Over ninety years ago, the National Automotive Parts Association (‘NAPA’) was established to fulfill the rising demand for an efficient auto parts distribution system in the United States of America. In today’s market, the NAPA brand is recognized by 91 percent of do-it-yourself clients. We have over 6,000 NAPA AUTO PARTS Stores around the country, covering all 50 states, each with a unique inventory control system that assists you in finding the exact component that you want.
Amazon.com: Spool Valve VTEC Solenoid Assembly with Timing Oil Pressure Switch and Gasket for Honda CRV CR-V Civic Si Element Accord Acura RSX : Automotive
On June 25, 2017, a verified purchase was reviewed in the United States. In our 2002 Honda CRV, this part broke after 250k miles and forced us into ‘limp home’ mode, in which the engine will not rev over 3,000 RPM for the rest of the trip. It took less than 20 minutes to repair the defective item in question. Important Note: This device contains a filter screen that was entirely blocked when I opened it. I’m thinking that the heat buildup caused by the oil not flowing correctly caused the seals to fail.
- That small basin was completely loaded with what I believe to be the historical seal of the city.
- After it became blocked once again, I had to take mine off again.
- On December 17, 2019, a verified purchase was reviewed in the United States of America.
- Engine oil was changed and topped off, new plugs and coil packs were installed, and various other items were replaced.
- Despite the fact that the original vtec spool valve was filthy and this replacement was clean, it did not resolve the error number.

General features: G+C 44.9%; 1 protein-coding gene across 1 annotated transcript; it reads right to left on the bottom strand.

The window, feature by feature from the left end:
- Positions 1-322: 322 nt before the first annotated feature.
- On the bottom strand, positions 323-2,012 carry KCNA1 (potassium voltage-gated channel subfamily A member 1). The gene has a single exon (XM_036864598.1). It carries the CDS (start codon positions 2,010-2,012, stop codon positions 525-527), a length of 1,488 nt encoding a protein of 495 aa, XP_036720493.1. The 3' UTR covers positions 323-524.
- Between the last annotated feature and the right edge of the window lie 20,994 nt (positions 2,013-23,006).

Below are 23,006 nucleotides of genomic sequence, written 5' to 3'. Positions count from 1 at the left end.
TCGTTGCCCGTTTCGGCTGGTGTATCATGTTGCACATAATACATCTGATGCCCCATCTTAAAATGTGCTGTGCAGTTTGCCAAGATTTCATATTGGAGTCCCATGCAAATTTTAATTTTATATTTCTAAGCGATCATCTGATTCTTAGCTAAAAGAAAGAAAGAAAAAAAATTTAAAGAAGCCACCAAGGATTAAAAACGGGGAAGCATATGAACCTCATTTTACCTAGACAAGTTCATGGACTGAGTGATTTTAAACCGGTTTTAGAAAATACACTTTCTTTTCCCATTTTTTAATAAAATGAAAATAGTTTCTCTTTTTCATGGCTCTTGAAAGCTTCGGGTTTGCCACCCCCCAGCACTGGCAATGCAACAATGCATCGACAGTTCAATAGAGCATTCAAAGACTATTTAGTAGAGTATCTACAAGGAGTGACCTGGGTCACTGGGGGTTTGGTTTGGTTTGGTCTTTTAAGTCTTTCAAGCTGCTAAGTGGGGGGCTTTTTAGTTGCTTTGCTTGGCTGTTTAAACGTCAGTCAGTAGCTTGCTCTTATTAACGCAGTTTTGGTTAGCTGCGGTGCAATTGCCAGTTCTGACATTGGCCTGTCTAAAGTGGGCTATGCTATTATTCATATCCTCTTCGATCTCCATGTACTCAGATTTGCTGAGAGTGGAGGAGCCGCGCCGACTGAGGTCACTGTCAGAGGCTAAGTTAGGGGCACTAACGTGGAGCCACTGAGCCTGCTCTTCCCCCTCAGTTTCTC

- UPDATE: Upon delivery, the sensor in this was found to be dead.
- Put this back in one more time just to make sure, and yep, it is, in fact, no longer alive.
In the United States, on April 16, 2018, a verified purchase was reviewed.
If you are mechanically inclined, this is a pretty easy and quick process.
It is recommended that you purchase this replacement component if topping off or replacing your oil does not resolve the problem.
The product was reviewed in the United States on November 12, 2018 and it was verified as a purchase.
I replaced the pressure sensor and switched to synthetic oil, but the problem with the error and performance continued.
This was replaced, and the car appears to be running smoothly—just it’s been a couple of days, but I assume everything is great.
Compared to the Honda component, this one appears to be comparable, and it even includes the heat shield.
Purchase that has been verified My tech has just returned from disassembling and reassembling the spool valve itself, which I had installed in approximately 20 minutes.
As soon as I installed the sensor from the old spool valve, the car instantly improved, and the issue was removed.
In other words, money was spent on the spool valve, but the electronics did not meet the requirements of the Honda PCM.
I’m curious if there is any genuine quality control testing performed against the Honda PCM electrical testing before this is promoted and sold.
Purchase that has been verified There is a suitable solution for the dreaded P2647 problem code in Honda VTEC engines.
Purchase an extra 10mm socket to have on hand.
The document was reviewed in the United States on April 15, 2019.
In addition, there was an oil leak at the valve.
Delivered on schedule and at a far lower cost than the local dealer, and it resolved all of my problems.
Purchase that has been verified The quality of this component looks to be on par with Honda’s standards, despite the fact that it is an aftermarket part.
It is recommended that the passenger front wheel be removed in order to get access from behind. The component that I placed is performing well. The car accelerates over 3000 RPM without any lag or stuttering.
Top reviews from other countries